In the winter of 2017 Timaru's pollution levels were the worst in Australasia, according to the World Health Organisation. Environment Canterbury says those levels are now on a 'downward' trend, reports Stuff.

And it looks like Arrowtown might take over the mantle of worst air quality in Australasia this year as it is breaching national standards every time the temperature drops below freezing, reports the Otago Daily Times.

Meanwhile, air quality in Hastings twice exceeded national pollution standards over the last weekend of June. Domestic fires were the main cause of the breaches, reports the Herald.


A reduction in construction waste going to landfill in New Zealand is a step closer, reports Environmental Choice New Zealand. It has released a draft specification recognising good environmental practice in waste management and minimisation. The draft is open for comment until mid-August.

The New Zealand Government will spend $40 million from its Provincial Growth Fund on crowd-sourcing ideas to reduce the amount of plastic waste in New Zealand. Projects that can get under way by 2020 will be a priority, reports the Herald.

Zero carbon

If we're serious about giving ourselves the best chance at a safe future, the Zero Carbon Bill must be strengthened to ensure that New Zealand acts immediately and halves its net carbon emissions by 2030, says Generation Zero in Stuff. Public submissions on the Zero Carbon Bill close on July 16, 2019.


Aucklanders will have their say on new City Centre Masterplan designs when public consultation opens mid-August. The city council says the new designs reveal a friendly, safe and vibrant place with more green space, modern trams and pedestrianised streets buzzing with people.

In pockets of China’s construction scene, bamboo is considered "green gold" for its potential as a sustainable building material, reports Radii China. Thanks to new technologies it is already being used in a wide range of products such as flooring, railway sleepers, storm-drainage pipes, shock-resistant exteriors for bullet-train carriages and wind turbine blades.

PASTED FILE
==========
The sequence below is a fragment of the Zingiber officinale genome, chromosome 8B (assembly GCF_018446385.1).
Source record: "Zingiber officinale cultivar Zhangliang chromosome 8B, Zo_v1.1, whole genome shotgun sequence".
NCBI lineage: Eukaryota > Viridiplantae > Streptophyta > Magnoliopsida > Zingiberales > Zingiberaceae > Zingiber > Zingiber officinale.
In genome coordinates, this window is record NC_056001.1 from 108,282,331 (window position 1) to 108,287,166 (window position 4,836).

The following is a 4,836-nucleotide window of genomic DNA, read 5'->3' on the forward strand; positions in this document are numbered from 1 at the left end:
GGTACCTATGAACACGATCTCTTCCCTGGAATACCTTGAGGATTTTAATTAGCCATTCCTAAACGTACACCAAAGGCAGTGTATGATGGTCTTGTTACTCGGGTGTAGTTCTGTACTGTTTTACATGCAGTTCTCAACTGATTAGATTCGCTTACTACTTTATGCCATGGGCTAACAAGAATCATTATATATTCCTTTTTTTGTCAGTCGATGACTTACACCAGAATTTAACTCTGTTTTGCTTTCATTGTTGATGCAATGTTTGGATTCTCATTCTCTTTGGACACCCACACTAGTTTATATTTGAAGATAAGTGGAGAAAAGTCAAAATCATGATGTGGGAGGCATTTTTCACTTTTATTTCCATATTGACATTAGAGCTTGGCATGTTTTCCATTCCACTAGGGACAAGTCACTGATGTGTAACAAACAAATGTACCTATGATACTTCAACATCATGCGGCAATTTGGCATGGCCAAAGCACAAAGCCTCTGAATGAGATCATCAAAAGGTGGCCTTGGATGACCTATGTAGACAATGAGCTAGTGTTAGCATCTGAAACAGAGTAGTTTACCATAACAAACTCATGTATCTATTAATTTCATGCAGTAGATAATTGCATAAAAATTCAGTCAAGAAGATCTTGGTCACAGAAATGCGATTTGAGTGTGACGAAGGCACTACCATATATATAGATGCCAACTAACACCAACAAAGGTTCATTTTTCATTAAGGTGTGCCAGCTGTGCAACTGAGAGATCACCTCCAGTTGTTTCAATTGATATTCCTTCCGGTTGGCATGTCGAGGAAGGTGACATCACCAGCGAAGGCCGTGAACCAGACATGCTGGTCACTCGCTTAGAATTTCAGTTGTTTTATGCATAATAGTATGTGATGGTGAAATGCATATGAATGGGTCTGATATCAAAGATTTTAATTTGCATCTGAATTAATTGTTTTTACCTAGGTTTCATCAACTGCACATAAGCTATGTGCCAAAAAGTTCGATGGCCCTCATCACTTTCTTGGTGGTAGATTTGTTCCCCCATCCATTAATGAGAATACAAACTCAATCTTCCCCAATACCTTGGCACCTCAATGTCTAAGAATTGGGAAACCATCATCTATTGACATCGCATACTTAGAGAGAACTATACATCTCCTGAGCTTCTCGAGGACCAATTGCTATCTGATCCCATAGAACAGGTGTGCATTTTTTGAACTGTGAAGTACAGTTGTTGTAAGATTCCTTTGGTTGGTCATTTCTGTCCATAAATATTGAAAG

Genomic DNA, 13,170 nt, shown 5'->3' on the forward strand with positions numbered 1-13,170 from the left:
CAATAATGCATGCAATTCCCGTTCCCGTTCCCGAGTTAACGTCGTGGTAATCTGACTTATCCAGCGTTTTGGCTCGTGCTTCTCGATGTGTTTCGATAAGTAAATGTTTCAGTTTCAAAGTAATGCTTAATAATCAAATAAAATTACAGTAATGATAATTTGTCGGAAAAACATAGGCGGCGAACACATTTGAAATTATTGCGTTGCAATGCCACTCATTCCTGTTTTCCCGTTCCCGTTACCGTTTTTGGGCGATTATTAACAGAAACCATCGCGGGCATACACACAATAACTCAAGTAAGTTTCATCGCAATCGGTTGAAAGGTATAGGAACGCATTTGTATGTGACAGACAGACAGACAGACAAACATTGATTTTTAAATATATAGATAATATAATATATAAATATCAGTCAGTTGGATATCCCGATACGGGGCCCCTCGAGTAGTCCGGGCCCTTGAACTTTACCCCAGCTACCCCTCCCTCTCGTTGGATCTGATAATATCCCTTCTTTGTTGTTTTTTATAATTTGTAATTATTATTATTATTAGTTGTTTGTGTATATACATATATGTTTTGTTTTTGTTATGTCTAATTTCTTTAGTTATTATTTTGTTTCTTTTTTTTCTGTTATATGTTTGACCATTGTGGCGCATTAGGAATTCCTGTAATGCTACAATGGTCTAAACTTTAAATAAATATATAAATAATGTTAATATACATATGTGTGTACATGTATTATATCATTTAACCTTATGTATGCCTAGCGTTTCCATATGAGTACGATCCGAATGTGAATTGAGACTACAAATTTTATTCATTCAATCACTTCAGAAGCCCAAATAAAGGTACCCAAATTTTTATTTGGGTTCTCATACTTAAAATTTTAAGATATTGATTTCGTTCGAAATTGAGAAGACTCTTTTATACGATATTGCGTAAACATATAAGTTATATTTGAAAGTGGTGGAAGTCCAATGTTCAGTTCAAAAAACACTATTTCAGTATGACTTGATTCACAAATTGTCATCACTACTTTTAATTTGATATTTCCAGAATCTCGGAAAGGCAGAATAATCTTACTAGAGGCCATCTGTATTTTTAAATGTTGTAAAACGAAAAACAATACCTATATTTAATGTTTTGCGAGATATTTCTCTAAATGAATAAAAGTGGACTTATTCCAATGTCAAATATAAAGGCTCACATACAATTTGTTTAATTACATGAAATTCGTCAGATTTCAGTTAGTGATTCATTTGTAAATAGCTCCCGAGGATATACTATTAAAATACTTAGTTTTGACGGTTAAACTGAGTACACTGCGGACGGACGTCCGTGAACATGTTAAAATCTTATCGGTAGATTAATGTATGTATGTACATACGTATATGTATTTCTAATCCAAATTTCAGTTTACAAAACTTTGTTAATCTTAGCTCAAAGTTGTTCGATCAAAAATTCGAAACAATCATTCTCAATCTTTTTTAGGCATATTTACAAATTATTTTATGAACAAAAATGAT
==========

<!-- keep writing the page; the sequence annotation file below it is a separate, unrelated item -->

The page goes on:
A urinal system that produces phosphate for fertiliser has been developed by an engineering graduate at the University of Cape Town. The system has since been installed in a new office development that won an innovation star from the Green Building Council of South Africa.

Climate change

Planting billions of trees is by far the biggest and cheapest way to tackle the climate crisis, reports the Guardian. New analysis shows an area the size of the US is available for planting trees around the world and could remove two-thirds of the carbon humans have added to the atmosphere.

The transition to a carbon-neutral economy can be a driver for growth and jobs, says the European Commission. It predicts that by 2030 the transition will create an additional 1.2 million jobs in the EU, on top of the 12 million new jobs already expected.

Climate crisis disasters are happening at the rate of one a week, though most draw little international attention and work is urgently needed to prepare developing countries for the profound impacts, reports the Guardian.

The consulting firm Moody’s Analytics says climate change could inflict $69 trillion in damage on the global economy by the year 2100, reports the Washington Post.

The world is increasingly at risk of “climate apartheid”, where the rich pay to escape heat and hunger caused by the escalating climate crisis while the rest of the world suffers, reports The Guardian.

Saudi Arabia successfully lobbied for a major climate change report to be scrubbed from international negotiations on limiting global temperature rise to 1.5C, reports the Independent.

And the US was the only country that failed to support the G20 nations’ renewal of a vow to take action to curb climate change, reports the Herald.

New Zealand's greenhouse gas emissions have flat-lined over the last decade. However, cuts in some sectors were offset by increases by households (up 9 percent) and dairy (up 27 percent) between 2007 and 2017, reports Stuff.

The Productivity Commission says new methods are needed to help councils adapt to climate change which poses threats to local government infrastructure like roads and bridges and wastewater and stormwater systems, reports Stuff.

While local councils around New Zealand are declaring climate change emergencies, questions are being raised over whether the move will create any tangible change, reports Stuff.